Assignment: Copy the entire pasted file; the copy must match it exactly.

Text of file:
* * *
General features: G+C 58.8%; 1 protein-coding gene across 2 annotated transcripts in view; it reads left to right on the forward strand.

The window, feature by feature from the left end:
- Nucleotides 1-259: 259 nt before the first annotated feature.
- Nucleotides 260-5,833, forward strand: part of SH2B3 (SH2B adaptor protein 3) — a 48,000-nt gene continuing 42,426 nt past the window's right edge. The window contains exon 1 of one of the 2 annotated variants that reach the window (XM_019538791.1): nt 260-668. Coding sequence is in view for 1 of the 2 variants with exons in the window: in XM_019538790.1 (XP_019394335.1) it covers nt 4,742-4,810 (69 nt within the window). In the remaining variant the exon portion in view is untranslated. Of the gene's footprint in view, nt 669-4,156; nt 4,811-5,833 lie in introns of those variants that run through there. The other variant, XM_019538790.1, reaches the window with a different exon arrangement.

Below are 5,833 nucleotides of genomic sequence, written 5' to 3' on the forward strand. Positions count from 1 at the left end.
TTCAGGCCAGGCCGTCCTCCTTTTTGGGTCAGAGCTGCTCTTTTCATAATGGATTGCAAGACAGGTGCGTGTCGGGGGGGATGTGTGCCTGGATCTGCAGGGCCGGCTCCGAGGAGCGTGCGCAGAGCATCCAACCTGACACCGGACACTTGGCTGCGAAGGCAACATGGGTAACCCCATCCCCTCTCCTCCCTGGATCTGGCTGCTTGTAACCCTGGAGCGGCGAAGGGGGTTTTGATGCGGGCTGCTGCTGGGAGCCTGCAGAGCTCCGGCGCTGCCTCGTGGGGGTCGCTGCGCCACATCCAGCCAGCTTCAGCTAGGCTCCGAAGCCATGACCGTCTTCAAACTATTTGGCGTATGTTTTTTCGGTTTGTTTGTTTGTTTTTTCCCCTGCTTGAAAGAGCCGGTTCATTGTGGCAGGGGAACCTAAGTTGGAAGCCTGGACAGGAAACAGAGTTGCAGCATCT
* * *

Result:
General features: G+C 58.8%; 1 protein-coding gene across 2 annotated transcripts in view; it reads left to right on the forward strand.

The window, feature by feature from the left end:
- Nucleotides 1-259: 259 nt before the first annotated feature.
- Nucleotides 260-5,833, forward strand: part of SH2B3 (SH2B adaptor protein 3) — a 48,000-nt gene continuing 42,426 nt past the window's right edge. The window contains exon 1 of one of the 2 annotated variants that reach the window (XM_019538791.1): nt 260-668. Coding sequence is in view for 1 of the 2 variants with exons in the window: in XM_019538790.1 (XP_019394335.1) it covers nt 4,742-4,810 (69 nt within the window). In the remaining variant the exon portion in view is untranslated. Of the gene's footprint in view, nt 669-4,156; nt 4,811-5,833 lie in introns of those variants that run through there. The other variant, XM_019538790.1, reaches the window with a different exon arrangement.

Below are 5,833 nucleotides of genomic sequence, written 5' to 3' on the forward strand. Positions count from 1 at the left end.
TTCAGGCCAGGCCGTCCTCCTTTTTGGGTCAGAGCTGCTCTTTTCATAATGGATTGCAAGACAGGTGCGTGTCGGGGGGGATGTGTGCCTGGATCTGCAGGGCCGGCTCCGAGGAGCGTGCGCAGAGCATCCAACCTGACACCGGACACTTGGCTGCGAAGGCAACATGGGTAACCCCATCCCCTCTCCTCCCTGGATCTGGCTGCTTGTAACCCTGGAGCGGCGAAGGGGGTTTTGATGCGGGCTGCTGCTGGGAGCCTGCAGAGCTCCGGCGCTGCCTCGTGGGGGTCGCTGCGCCACATCCAGCCAGCTTCAGCTAGGCTCCGAAGCCATGACCGTCTTCAAACTATTTGGCGTATGTTTTTTCGGTTTGTTTGTTTGTTTTTTCCCCTGCTTGAAAGAGCCGGTTCATTGTGGCAGGGGAACCTAAGTTGGAAGCCTGGACAGGAAACAGAGTTGCAGCATCT